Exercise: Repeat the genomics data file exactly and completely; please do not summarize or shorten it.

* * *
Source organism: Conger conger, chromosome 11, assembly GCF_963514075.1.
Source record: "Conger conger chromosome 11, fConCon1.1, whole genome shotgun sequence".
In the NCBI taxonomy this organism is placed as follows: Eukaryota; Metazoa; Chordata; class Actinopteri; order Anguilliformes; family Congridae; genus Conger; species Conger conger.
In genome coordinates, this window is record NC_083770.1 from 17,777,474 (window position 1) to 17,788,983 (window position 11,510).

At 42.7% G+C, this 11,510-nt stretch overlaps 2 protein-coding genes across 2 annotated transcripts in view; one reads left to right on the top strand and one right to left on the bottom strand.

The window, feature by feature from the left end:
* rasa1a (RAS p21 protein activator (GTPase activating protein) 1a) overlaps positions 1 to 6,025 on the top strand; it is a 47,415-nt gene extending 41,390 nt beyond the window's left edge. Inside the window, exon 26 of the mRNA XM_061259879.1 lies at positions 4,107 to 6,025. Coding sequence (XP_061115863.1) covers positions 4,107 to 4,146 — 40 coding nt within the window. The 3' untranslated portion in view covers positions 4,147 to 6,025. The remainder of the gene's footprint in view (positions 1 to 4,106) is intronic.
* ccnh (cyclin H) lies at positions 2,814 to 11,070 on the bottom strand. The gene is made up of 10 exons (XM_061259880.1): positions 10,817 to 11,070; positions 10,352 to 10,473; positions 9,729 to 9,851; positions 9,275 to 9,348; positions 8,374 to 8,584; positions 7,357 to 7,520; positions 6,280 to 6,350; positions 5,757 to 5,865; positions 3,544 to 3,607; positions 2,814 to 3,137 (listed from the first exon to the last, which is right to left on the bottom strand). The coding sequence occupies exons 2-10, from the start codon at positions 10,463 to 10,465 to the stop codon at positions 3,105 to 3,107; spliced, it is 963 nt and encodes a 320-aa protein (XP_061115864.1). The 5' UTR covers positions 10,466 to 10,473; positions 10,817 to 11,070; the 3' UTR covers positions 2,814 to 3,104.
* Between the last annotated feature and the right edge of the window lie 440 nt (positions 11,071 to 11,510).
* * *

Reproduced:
Source organism: Conger conger, chromosome 11, assembly GCF_963514075.1.
Source record: "Conger conger chromosome 11, fConCon1.1, whole genome shotgun sequence".
In the NCBI taxonomy this organism is placed as follows: Eukaryota; Metazoa; Chordata; class Actinopteri; order Anguilliformes; family Congridae; genus Conger; species Conger conger.
In genome coordinates, this window is record NC_083770.1 from 17,777,474 (window position 1) to 17,788,983 (window position 11,510).

At 42.7% G+C, this 11,510-nt stretch overlaps 2 protein-coding genes across 2 annotated transcripts in view; one reads left to right on the top strand and one right to left on the bottom strand.

The window, feature by feature from the left end:
* rasa1a (RAS p21 protein activator (GTPase activating protein) 1a) overlaps positions 1 to 6,025 on the top strand; it is a 47,415-nt gene extending 41,390 nt beyond the window's left edge. Inside the window, exon 26 of the mRNA XM_061259879.1 lies at positions 4,107 to 6,025. Coding sequence (XP_061115863.1) covers positions 4,107 to 4,146 — 40 coding nt within the window. The 3' untranslated portion in view covers positions 4,147 to 6,025. The remainder of the gene's footprint in view (positions 1 to 4,106) is intronic.
* ccnh (cyclin H) lies at positions 2,814 to 11,070 on the bottom strand. The gene is made up of 10 exons (XM_061259880.1): positions 10,817 to 11,070; positions 10,352 to 10,473; positions 9,729 to 9,851; positions 9,275 to 9,348; positions 8,374 to 8,584; positions 7,357 to 7,520; positions 6,280 to 6,350; positions 5,757 to 5,865; positions 3,544 to 3,607; positions 2,814 to 3,137 (listed from the first exon to the last, which is right to left on the bottom strand). The coding sequence occupies exons 2-10, from the start codon at positions 10,463 to 10,465 to the stop codon at positions 3,105 to 3,107; spliced, it is 963 nt and encodes a 320-aa protein (XP_061115864.1). The 5' UTR covers positions 10,466 to 10,473; positions 10,817 to 11,070; the 3' UTR covers positions 2,814 to 3,104.
* Between the last annotated feature and the right edge of the window lie 440 nt (positions 11,071 to 11,510).